Is it a market failure when cities building codes prevent lower cost construction methods (by over specifying things like water heat size, for example)?
    Is it a market failure when cities require “parking minimums” that double construction costs in high density neighborhoods?
    Is it a market failure when city permitting processes charge high fees and delay construction projects to the point that banks won’t fund them?
    Is it a market failure when the Federal government hyper-inflates the national housing market by subsidizing home loans to even the wealthiest of investors?
    People keep saying that Seattle has a market failure because we can’t build fast enough to keep up with the new job growth the city is experiencing, so I’m just curious what a market failure really looks like.

  16. Purple Dave

    @Andy Wagner:
    Ummm…I think you mixed me up with someone else. I didn’t really get into economics at all, much less “market failures”. I basically left it at Seattle taking a shot at Amazon, and Amazon decking them in response. From Bob’s post, it sounds like Seattle cried uncle, but I don’t know if Amazon reinstated their construction projects.

    I also know very little about Seattle’s political situation (I have lived my entire life in Michigan, and currently live in Metro Detroit), but here’s what I have read about their economic situation. They imposed a $15/hr minimum, and it backfired. They just picked a fight with the biggest guy in the yard and landed flat on their back. I have no idea what housing laws Seattle has in place, but clearly they aren’t working as intended if they’ve ground housing construction to a halt. And I know that while many people look at megacorps like Amazon and think they need to give up more of the money they’ve managed to rake in, they forget that they aren’t chained to their hometowns. There’s always another city that’s hungry enough to offer some crazy incentives to lure them in, and if you tax them too aggressively they won’t think twice about relocating. You see it all the time with sports teams when the city decides they’ve been far too generous in the past.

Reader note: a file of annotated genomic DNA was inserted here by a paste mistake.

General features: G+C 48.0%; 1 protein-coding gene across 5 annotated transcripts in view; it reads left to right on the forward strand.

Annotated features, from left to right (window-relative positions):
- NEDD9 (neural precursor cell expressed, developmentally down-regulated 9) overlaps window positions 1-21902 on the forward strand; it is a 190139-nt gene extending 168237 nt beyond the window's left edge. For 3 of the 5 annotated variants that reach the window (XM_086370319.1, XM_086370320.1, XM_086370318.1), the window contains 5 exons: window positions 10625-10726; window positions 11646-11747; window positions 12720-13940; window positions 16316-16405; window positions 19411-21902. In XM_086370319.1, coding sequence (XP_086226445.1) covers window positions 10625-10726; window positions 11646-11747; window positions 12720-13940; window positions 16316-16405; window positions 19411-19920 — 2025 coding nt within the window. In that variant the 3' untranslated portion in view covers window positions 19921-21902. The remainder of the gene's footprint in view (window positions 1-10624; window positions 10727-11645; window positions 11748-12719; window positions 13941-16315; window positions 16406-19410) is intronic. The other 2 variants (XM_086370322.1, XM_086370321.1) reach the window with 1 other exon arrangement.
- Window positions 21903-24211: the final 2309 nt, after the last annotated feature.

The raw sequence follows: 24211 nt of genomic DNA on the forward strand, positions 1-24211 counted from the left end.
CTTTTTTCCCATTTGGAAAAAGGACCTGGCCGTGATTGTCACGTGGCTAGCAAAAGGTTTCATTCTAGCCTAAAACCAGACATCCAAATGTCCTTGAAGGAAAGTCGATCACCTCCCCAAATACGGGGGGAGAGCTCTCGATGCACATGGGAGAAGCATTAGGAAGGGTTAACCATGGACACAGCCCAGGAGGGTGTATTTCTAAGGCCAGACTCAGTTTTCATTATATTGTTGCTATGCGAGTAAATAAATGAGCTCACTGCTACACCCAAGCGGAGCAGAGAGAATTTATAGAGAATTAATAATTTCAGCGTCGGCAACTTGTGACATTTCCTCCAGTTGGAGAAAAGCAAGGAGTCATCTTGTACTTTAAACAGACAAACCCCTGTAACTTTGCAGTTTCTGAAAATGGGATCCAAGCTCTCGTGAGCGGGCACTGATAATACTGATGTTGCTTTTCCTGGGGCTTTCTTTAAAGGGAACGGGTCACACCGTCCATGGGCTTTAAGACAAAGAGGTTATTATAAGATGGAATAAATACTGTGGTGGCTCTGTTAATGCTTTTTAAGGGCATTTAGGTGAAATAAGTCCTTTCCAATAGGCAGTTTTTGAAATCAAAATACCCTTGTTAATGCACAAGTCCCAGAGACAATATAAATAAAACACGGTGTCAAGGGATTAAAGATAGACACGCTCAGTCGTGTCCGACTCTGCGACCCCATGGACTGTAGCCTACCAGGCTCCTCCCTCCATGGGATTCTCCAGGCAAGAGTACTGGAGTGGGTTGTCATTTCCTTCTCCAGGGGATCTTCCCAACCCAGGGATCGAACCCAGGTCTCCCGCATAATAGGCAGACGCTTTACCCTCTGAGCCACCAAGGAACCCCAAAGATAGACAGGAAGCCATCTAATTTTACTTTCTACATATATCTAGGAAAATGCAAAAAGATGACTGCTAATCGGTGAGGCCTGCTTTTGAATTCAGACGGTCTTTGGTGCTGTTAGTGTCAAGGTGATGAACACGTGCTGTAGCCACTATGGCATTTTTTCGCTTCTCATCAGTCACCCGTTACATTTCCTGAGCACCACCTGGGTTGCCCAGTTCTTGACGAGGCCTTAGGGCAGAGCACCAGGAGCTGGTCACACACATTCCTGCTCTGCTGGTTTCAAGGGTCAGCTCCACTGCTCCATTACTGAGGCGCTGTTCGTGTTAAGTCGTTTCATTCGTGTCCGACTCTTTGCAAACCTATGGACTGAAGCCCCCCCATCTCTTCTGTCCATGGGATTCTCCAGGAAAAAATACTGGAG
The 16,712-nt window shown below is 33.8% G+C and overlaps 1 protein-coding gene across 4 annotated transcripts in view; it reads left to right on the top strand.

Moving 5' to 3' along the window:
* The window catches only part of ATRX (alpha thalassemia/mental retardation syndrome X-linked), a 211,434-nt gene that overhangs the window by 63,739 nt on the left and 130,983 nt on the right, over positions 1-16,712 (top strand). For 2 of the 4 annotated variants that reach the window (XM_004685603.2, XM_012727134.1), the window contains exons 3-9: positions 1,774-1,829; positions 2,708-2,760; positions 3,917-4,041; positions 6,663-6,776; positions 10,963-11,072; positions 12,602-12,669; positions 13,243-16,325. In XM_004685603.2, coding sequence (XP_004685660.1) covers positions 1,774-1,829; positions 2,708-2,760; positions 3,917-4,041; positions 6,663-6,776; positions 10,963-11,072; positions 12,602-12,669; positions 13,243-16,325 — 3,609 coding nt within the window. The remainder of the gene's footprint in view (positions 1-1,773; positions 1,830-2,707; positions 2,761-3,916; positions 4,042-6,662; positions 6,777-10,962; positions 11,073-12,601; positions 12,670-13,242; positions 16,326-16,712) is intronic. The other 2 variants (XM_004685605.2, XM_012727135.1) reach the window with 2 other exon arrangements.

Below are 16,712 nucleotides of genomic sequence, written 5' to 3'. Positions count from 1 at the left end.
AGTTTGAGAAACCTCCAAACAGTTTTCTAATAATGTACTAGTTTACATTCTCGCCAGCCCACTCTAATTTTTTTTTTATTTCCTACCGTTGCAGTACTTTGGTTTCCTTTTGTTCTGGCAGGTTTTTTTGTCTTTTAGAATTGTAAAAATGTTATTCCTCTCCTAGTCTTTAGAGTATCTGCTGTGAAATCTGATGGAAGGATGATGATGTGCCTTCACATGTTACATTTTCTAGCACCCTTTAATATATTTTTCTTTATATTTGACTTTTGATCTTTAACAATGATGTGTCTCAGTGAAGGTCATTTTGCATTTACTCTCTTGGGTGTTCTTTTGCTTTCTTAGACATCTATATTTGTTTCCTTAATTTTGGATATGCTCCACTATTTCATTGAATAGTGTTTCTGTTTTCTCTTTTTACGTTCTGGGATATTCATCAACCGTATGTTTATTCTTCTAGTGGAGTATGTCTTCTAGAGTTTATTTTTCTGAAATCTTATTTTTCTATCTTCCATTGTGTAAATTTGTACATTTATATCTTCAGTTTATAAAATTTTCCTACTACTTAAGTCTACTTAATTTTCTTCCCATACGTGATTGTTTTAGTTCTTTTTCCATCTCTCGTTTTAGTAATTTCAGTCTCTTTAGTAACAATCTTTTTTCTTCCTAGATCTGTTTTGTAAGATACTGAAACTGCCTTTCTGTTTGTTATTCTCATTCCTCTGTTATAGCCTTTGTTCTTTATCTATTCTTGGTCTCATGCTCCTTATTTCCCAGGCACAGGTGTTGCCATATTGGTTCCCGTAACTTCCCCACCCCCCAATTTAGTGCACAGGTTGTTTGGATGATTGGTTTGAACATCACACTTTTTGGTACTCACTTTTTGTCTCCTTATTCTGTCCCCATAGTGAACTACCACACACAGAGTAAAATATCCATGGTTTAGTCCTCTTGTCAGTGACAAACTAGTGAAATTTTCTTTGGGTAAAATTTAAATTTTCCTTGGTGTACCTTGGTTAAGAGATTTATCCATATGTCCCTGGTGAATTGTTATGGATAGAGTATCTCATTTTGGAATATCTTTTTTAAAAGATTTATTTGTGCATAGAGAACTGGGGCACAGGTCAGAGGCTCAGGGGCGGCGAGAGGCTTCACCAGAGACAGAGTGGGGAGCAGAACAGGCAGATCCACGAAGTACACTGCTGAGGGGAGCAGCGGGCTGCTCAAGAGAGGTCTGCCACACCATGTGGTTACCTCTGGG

By the way, you did have it wrong (or rather not right enough) about taxing job creation. Seattle was trying to tax job retention. The only way out of their tax was to reduce or eliminate your workforce, which makes it even worse. Worst case scenario for Seattle is Amazon moves their headquarters out of state, and moves their shipping operations outside of the city limits. Then Seattle won’t get a dime.

  17. Doug

    The notion that we/the government have to kowtow to these massive corporations, lest they “take their business elsewhere,” is sickening. That’s a lot of unchecked power.

  18. gregandbirds

    PilotMKN: Thanks for your recommendations, although I didn’t come across either of those books when I was getting my economics degree. And contrary to your guarantee that I have never researched housing supply issues in various communities, that was in fact central to the core of my master’s thesis on more efficiently implementing public housing policy. Now if you will excuse me, I do in fact want to go play with my Legos.

  19. MN

    A lot of interesting comments, I have no opinion on the homeless matter but I see 2 things that I think most people lose perspective on that are mentioned here multiple times.

    If you live in the US then your standard of living is better than 80, possibly 90% of the world. So when you arbitrarily start asking someone who has more than you to give more make sure that if the same exercise was required of you to help the 80%+ who are worse off than you that you would be willing to give freely under the same conditions.

    The demonization of these “massive corporations” is a little unfounded I think because at the end of the day the corporation is only doing the bidding of the people. So if you don’t care for what a particular company is doing your recourse is to stop using its services altogether and make sure that you don’t own any stock in it directly or through any mutual fund that is a part of your retirement plan.

    Companies only become massive because the population encourages it through buying its services and investing in it. Said company will not think twice about trying to please the government, it is instead concerned with what its customers and shareholders think. So although Amazon may be based in Seattle, it is owned by people around the world, and as such it won’t be kowtowing to a local government for something that isn’t warranted.

    A third option would be to buy a controlling stake in the company and then you can have it do your bidding, so long as you don’t discourage the remaining shareholders from fleeing the investment.